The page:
Dr. Albiges concluded her presentation of NIVOREN GETUG AFU 26 with several take-home messages:
  • This is the largest prospective real world setting study of nivolumab in mRCC
  • Nivolumab safety and efficacy in a “real-world” prospective study is similar to the pivotal clinical trial
  • Grade ≥3 treatment related adverse events occurred in 17.9%, with a median time to the first event of 3.3 months, but was associated with longer PFS
Clinical trial information: NCT03013335

Presented by: Laurence Albiges, MD, PhD, Institut Gustave Roussy, Universite Paris-Sud, Villejuif, France
Co-Authors: Sylvie Negrier, Cécile Dalban, Christine Chevreau, Gwenaelle Gravis, Stephane Oudard, Brigitte Laguerre, Philippe Barthelemy, Delphine Borchiellini, Marine Gross-Goupil, Lionnel Geoffrois, Frederic Rolland, Antoine Thiery-Vuillemin, Florence Joly, Sylvain Ladoire, Florence Tantot, Bernard Escudier, GETUG; Medical Oncology, Gustave Roussy, Université Paris-Saclay, Villejuif, France, Villejuif, France; Centre Léon Bérard, Lyon, France; IUCT-Oncopôle Institut Claudius Regaud, Toulouse, France; Medical Oncology, Institut Paoli-Calmettes, Marseille, France; Hopital Europeen Georges Pompidou, Paris, France; Centre Eugène Marquis, Rennes, France; Medical Oncology, Hôpitaux Universitaires de Strasbourg, Strasbourg, France; Centre Antoine Lacassagne, Nice, France; Oncology Department, Centre Hospitalier Universitaire Saint-Andre, Bordeaux, Aquitaine, France, Bordeaux, France; Department of Medical Oncology, Institut de Cancérologie de Lorraine, Vandœuvre-Lès-Nancy, France; Department of Medical Oncology, Institut de Cancérologie de l'Ouest, Nantes, France; University Hospital Jean Minjoz, Besançon, France; Centre Francois Baclesse, Caen, France; Department of Medical Oncology, Center GF Leclerc, Dijon Cedex, France; UNICANCER, Kremlin Bicetre, France; U1015 INSERM, Gustave Roussy Cancer Campus, Paris Saclay University, Villejuif, France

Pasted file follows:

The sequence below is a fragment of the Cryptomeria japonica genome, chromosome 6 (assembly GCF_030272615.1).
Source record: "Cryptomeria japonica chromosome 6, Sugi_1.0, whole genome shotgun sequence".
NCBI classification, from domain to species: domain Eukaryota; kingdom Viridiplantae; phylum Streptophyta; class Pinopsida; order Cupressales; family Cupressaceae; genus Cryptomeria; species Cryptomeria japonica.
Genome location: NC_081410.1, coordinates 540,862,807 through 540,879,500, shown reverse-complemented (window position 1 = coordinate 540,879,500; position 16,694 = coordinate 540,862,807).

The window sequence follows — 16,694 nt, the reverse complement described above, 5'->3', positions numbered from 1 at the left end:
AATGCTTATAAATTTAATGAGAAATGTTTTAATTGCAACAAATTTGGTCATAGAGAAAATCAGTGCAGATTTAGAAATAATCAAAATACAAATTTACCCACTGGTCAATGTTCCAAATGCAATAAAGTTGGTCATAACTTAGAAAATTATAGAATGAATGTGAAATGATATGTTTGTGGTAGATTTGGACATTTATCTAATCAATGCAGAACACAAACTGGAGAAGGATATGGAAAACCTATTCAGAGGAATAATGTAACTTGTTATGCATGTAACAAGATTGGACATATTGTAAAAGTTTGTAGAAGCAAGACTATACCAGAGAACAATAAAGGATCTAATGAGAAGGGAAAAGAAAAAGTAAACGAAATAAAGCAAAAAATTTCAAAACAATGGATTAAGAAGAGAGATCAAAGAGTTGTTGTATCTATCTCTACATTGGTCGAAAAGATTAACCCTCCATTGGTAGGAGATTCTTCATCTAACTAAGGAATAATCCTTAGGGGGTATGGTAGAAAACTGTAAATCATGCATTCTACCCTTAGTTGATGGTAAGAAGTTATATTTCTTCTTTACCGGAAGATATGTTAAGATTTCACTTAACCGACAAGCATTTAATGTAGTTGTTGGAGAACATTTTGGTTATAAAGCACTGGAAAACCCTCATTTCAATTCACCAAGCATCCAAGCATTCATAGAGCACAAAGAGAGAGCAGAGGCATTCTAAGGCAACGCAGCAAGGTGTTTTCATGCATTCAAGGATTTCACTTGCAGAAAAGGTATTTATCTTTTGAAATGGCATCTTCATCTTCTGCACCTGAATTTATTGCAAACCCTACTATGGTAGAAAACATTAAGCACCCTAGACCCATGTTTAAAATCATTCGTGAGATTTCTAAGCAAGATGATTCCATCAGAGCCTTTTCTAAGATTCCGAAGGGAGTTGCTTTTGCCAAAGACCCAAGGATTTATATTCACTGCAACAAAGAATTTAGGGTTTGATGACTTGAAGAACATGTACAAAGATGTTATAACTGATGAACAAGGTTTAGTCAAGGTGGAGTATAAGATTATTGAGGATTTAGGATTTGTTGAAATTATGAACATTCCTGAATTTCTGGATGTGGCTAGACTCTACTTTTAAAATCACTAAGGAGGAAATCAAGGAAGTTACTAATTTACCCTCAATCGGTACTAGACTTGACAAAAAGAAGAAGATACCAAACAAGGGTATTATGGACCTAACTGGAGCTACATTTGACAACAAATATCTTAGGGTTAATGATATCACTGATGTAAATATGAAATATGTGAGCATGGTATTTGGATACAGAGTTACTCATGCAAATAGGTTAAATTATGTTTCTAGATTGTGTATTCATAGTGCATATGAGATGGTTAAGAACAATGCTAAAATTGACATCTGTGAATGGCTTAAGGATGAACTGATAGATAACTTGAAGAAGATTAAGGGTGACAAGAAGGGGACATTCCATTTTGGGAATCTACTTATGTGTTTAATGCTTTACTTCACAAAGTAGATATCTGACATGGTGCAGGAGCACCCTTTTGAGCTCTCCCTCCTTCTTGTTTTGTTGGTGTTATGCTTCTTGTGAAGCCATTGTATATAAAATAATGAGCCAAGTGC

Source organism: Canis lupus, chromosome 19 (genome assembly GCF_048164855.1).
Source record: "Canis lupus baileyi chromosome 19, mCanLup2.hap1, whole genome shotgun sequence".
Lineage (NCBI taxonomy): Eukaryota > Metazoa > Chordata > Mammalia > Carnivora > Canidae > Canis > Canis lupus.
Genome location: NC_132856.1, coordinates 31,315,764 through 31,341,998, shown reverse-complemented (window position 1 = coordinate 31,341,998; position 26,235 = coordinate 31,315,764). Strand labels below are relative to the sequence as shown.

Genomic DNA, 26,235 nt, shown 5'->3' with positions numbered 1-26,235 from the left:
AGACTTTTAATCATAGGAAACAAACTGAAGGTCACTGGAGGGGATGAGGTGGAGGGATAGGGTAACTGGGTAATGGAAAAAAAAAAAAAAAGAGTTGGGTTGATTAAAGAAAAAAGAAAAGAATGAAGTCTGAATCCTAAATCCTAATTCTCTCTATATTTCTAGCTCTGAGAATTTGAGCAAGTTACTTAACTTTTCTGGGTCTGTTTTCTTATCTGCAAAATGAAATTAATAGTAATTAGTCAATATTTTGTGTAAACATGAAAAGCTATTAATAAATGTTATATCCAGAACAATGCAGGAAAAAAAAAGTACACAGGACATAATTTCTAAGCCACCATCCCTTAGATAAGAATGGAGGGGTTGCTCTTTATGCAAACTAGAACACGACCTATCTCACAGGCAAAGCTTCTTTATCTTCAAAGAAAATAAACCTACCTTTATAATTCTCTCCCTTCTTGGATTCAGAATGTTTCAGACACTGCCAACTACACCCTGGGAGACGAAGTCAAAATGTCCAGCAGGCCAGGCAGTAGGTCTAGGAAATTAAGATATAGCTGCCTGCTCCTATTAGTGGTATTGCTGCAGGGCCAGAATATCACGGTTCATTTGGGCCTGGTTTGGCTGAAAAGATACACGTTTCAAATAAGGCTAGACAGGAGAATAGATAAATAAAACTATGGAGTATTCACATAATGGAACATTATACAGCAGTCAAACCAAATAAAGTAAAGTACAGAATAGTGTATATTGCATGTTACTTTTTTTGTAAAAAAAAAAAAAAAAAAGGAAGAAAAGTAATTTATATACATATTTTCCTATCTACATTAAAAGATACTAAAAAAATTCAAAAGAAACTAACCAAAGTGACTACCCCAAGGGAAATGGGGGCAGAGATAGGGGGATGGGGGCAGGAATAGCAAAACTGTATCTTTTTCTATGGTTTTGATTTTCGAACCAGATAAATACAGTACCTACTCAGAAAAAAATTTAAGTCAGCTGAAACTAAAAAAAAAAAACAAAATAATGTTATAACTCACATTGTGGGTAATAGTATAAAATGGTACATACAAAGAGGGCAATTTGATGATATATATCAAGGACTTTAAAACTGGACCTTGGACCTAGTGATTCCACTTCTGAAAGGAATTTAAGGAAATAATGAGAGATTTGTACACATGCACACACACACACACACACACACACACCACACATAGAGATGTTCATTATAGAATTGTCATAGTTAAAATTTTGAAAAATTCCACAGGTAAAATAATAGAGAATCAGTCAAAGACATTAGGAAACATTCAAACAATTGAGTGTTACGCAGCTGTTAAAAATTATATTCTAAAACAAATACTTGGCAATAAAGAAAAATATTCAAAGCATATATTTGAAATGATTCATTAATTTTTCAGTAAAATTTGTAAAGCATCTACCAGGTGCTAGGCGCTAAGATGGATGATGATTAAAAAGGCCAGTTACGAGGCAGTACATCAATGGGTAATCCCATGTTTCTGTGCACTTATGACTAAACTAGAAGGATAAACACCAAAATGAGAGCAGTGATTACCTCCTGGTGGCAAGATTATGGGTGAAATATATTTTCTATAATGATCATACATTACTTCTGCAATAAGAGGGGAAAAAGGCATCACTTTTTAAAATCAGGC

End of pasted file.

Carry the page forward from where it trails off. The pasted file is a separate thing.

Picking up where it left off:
Written By: Zachary Klaassen, MD, MSc – Assistant Professor of Urology, Georgia Cancer Center, Augusta University/Medical College of Georgia, Twitter: @zklaassen_md at the 2019 American Society of Clinical Oncology Genitourinary Cancers Symposium, (ASCO GU) #GU19, February 14-16, 2019 - San Francisco, CA

  1. Motzer RJ, Escudier B, McDermott DF, et al. Nivolumab versus Everolimus in Advanced Renal-Cell Carcinoma. N Engl J Med 2015;373(19):1803-1813.